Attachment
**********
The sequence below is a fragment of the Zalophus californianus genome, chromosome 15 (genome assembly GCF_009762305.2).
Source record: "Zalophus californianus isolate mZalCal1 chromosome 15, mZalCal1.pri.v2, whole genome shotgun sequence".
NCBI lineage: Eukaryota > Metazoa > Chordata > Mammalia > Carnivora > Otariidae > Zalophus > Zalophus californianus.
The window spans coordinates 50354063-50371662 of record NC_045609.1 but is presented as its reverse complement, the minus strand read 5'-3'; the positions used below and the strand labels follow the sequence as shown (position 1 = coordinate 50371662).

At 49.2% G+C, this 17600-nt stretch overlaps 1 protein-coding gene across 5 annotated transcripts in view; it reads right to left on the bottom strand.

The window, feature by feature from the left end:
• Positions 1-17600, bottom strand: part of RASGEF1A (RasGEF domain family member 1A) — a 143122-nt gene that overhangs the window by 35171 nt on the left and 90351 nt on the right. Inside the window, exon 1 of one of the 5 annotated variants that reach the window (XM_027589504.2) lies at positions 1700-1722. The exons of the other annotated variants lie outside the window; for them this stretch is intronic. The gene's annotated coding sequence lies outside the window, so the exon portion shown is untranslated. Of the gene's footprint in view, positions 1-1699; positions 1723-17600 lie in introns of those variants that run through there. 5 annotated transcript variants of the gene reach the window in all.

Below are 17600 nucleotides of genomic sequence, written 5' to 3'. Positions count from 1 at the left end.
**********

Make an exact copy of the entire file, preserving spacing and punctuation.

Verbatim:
The sequence below is a fragment of the Zalophus californianus genome, chromosome 15 (genome assembly GCF_009762305.2).
Source record: "Zalophus californianus isolate mZalCal1 chromosome 15, mZalCal1.pri.v2, whole genome shotgun sequence".
NCBI lineage: Eukaryota > Metazoa > Chordata > Mammalia > Carnivora > Otariidae > Zalophus > Zalophus californianus.
The window spans coordinates 50354063-50371662 of record NC_045609.1 but is presented as its reverse complement, the minus strand read 5'-3'; the positions used below and the strand labels follow the sequence as shown (position 1 = coordinate 50371662).

At 49.2% G+C, this 17600-nt stretch overlaps 1 protein-coding gene across 5 annotated transcripts in view; it reads right to left on the bottom strand.

The window, feature by feature from the left end:
• Positions 1-17600, bottom strand: part of RASGEF1A (RasGEF domain family member 1A) — a 143122-nt gene that overhangs the window by 35171 nt on the left and 90351 nt on the right. Inside the window, exon 1 of one of the 5 annotated variants that reach the window (XM_027589504.2) lies at positions 1700-1722. The exons of the other annotated variants lie outside the window; for them this stretch is intronic. The gene's annotated coding sequence lies outside the window, so the exon portion shown is untranslated. Of the gene's footprint in view, positions 1-1699; positions 1723-17600 lie in introns of those variants that run through there. 5 annotated transcript variants of the gene reach the window in all.

Below are 17600 nucleotides of genomic sequence, written 5' to 3'. Positions count from 1 at the left end.